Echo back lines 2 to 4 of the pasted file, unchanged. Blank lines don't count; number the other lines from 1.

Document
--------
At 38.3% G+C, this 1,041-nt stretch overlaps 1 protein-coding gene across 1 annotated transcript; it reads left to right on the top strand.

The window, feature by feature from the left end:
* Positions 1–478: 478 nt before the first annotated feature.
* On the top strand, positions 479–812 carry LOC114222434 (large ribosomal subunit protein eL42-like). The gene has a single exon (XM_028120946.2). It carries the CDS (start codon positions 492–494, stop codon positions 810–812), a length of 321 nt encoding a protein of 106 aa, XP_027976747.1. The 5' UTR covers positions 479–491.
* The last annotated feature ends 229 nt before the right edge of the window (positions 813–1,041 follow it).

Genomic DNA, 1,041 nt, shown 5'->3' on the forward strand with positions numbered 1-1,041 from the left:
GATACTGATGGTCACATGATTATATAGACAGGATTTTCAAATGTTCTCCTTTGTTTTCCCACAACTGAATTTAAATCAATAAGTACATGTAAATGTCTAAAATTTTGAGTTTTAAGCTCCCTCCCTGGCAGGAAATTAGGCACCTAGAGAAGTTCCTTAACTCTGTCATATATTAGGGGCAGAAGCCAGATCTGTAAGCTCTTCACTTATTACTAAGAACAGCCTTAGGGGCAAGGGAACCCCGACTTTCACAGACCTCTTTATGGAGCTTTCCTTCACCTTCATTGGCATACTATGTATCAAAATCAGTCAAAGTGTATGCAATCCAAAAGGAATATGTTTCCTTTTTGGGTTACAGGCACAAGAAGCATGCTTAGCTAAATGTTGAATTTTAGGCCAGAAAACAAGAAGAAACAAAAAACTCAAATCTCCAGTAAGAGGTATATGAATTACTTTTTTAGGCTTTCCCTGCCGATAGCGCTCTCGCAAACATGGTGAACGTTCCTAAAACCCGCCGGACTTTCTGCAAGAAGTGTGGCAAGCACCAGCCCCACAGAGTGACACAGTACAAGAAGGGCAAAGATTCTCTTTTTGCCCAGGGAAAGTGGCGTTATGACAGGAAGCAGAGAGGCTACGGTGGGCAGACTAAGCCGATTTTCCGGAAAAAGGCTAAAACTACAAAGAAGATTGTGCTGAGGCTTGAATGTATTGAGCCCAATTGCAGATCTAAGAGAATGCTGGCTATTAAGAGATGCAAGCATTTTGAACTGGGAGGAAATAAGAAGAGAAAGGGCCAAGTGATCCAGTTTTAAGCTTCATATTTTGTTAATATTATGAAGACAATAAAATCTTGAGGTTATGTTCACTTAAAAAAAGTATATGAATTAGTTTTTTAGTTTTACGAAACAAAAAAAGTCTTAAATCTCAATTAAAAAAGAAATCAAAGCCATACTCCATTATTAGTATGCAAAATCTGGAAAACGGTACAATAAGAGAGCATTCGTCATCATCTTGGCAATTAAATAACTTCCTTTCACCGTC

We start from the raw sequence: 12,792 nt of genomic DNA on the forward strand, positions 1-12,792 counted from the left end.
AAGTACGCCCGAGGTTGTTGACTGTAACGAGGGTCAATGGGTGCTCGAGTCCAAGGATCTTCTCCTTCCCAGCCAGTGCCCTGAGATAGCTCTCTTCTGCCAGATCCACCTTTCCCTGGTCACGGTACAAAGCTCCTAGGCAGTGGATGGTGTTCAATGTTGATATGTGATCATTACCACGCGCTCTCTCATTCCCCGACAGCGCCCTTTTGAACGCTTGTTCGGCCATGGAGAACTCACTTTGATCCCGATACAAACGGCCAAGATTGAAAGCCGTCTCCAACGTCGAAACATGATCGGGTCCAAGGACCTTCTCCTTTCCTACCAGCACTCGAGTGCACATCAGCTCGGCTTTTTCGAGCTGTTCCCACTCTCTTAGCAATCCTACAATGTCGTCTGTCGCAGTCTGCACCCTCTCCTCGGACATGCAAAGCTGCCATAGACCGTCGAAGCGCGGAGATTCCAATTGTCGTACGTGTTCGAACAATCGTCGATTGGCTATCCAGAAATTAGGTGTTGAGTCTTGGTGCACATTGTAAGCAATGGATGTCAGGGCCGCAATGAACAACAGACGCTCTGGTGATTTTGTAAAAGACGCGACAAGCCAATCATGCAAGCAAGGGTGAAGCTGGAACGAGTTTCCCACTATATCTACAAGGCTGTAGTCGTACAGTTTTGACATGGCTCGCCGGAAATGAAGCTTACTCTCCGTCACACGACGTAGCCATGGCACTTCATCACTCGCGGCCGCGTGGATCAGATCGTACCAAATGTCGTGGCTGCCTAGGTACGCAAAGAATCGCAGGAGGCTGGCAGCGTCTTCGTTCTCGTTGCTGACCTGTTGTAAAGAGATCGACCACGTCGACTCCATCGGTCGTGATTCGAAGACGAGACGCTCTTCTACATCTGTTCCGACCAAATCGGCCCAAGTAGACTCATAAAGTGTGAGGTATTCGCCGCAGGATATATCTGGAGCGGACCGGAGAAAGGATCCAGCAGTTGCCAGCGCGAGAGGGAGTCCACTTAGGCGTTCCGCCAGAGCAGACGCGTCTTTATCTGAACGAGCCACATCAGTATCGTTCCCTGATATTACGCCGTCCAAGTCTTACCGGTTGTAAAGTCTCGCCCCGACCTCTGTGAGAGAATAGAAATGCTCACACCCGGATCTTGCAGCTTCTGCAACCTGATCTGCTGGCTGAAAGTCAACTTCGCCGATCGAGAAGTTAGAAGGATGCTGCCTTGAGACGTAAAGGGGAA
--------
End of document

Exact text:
The window, feature by feature from the left end:
* Positions 1–478: 478 nt before the first annotated feature.
* On the top strand, positions 479–812 carry LOC114222434 (large ribosomal subunit protein eL42-like). The gene has a single exon (XM_028120946.2). It carries the CDS (start codon positions 492–494, stop codon positions 810–812), a length of 321 nt encoding a protein of 106 aa, XP_027976747.1. The 5' UTR covers positions 479–491.